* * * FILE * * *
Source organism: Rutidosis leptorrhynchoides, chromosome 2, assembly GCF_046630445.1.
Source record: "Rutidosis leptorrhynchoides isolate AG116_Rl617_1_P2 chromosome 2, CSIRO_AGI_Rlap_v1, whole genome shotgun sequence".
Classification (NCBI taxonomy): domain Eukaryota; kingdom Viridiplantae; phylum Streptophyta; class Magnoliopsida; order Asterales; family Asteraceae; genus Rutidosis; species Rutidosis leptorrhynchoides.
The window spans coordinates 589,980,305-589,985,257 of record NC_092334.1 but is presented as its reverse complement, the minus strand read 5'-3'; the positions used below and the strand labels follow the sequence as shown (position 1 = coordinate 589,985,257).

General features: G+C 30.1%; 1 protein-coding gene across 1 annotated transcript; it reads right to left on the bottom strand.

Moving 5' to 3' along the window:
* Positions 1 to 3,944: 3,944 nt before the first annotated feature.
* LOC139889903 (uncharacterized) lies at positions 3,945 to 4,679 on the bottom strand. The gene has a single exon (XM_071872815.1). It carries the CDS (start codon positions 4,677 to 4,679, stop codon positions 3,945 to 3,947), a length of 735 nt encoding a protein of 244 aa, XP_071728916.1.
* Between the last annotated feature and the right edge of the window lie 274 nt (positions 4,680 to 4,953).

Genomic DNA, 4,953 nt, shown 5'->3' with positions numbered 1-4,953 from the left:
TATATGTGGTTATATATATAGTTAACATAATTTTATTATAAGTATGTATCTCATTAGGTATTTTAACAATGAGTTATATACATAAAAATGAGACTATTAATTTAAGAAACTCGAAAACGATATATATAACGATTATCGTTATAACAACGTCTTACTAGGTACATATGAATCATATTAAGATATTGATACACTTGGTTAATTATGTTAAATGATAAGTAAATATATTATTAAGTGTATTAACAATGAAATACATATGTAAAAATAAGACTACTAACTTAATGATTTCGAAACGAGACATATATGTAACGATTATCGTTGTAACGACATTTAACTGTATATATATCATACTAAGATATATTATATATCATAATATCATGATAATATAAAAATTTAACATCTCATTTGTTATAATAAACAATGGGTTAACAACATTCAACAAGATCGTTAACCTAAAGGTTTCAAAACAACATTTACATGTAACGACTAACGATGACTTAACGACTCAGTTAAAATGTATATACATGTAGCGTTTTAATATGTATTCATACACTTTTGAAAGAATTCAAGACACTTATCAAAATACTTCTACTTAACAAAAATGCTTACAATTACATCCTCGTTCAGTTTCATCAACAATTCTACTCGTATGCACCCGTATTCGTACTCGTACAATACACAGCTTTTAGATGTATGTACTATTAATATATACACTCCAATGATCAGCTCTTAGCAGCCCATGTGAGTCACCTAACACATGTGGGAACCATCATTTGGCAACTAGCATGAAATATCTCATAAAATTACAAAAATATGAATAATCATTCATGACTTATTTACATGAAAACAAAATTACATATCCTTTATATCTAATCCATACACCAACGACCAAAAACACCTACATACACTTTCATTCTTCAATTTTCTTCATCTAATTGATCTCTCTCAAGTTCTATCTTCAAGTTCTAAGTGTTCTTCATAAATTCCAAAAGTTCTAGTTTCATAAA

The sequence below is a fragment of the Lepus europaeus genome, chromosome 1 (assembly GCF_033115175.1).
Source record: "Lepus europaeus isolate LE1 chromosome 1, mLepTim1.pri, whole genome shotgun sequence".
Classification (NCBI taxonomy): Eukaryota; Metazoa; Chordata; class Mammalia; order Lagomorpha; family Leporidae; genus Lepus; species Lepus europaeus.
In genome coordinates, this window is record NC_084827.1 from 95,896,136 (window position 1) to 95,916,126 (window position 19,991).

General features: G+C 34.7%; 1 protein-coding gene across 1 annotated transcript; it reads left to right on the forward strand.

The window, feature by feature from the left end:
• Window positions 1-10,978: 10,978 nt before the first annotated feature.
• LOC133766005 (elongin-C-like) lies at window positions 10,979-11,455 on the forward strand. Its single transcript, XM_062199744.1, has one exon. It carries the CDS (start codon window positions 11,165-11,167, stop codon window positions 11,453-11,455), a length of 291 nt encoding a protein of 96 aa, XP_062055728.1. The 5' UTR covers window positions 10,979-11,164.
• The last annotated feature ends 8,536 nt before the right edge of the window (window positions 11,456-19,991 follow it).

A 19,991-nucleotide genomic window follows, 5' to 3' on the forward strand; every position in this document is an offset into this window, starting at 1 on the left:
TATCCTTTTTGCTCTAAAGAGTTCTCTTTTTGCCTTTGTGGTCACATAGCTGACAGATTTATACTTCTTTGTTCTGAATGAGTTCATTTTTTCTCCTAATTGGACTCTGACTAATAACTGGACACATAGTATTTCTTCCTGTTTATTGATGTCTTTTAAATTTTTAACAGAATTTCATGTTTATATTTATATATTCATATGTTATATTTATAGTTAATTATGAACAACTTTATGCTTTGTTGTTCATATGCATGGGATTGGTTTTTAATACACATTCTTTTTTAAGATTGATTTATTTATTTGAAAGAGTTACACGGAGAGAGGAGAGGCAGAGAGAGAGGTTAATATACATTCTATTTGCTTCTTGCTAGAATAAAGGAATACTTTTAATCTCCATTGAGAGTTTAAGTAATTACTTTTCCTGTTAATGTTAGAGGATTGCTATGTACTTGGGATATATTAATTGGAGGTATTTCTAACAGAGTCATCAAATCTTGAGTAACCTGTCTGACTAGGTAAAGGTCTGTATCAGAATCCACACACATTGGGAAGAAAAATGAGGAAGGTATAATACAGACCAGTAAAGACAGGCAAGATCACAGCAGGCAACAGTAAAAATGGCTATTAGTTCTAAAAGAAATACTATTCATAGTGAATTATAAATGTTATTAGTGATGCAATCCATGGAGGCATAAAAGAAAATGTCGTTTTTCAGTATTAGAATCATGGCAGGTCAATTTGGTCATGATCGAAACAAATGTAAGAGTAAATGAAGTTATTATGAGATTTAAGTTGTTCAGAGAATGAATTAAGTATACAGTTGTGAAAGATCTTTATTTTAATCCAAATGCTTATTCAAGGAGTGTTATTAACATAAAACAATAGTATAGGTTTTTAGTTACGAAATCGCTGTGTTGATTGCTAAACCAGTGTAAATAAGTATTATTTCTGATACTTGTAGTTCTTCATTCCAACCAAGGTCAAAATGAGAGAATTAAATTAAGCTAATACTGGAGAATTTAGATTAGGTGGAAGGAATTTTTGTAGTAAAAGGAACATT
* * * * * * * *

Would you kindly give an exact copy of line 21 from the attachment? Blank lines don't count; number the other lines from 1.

A 19,991-nucleotide genomic window follows, 5' to 3' on the forward strand; every position in this document is an offset into this window, starting at 1 on the left: